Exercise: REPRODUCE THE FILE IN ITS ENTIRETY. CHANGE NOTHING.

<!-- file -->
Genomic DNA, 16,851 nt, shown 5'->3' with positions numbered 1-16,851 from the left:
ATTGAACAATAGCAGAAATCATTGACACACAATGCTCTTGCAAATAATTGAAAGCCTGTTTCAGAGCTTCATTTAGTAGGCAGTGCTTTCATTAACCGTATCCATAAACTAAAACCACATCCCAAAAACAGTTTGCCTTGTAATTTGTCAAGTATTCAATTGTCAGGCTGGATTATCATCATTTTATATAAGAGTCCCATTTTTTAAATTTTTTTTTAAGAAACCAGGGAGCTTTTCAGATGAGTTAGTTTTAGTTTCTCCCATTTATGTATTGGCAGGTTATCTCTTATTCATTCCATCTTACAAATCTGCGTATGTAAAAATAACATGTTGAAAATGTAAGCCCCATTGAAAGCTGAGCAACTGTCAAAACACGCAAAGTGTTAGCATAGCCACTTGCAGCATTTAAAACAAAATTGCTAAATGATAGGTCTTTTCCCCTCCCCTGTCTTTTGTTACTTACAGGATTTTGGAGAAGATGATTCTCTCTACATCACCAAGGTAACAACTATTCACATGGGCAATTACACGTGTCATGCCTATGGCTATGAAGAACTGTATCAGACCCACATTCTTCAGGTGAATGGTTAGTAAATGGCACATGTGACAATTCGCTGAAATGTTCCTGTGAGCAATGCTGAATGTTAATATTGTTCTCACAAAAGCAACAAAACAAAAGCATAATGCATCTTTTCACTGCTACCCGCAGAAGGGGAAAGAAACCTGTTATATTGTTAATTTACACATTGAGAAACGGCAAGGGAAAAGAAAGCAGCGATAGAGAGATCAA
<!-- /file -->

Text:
Genomic DNA, 16,851 nt, shown 5'->3' with positions numbered 1-16,851 from the left:
ATTGAACAATAGCAGAAATCATTGACACACAATGCTCTTGCAAATAATTGAAAGCCTGTTTCAGAGCTTCATTTAGTAGGCAGTGCTTTCATTAACCGTATCCATAAACTAAAACCACATCCCAAAAACAGTTTGCCTTGTAATTTGTCAAGTATTCAATTGTCAGGCTGGATTATCATCATTTTATATAAGAGTCCCATTTTTTAAATTTTTTTTTAAGAAACCAGGGAGCTTTTCAGATGAGTTAGTTTTAGTTTCTCCCATTTATGTATTGGCAGGTTATCTCTTATTCATTCCATCTTACAAATCTGCGTATGTAAAAATAACATGTTGAAAATGTAAGCCCCATTGAAAGCTGAGCAACTGTCAAAACACGCAAAGTGTTAGCATAGCCACTTGCAGCATTTAAAACAAAATTGCTAAATGATAGGTCTTTTCCCCTCCCCTGTCTTTTGTTACTTACAGGATTTTGGAGAAGATGATTCTCTCTACATCACCAAGGTAACAACTATTCACATGGGCAATTACACGTGTCATGCCTATGGCTATGAAGAACTGTATCAGACCCACATTCTTCAGGTGAATGGTTAGTAAATGGCACATGTGACAATTCGCTGAAATGTTCCTGTGAGCAATGCTGAATGTTAATATTGTTCTCACAAAAGCAACAAAACAAAAGCATAATGCATCTTTTCACTGCTACCCGCAGAAGGGGAAAGAAACCTGTTATATTGTTAATTTACACATTGAGAAACGGCAAGGGAAAAGAAAGCAGCGATAGAGAGATCAA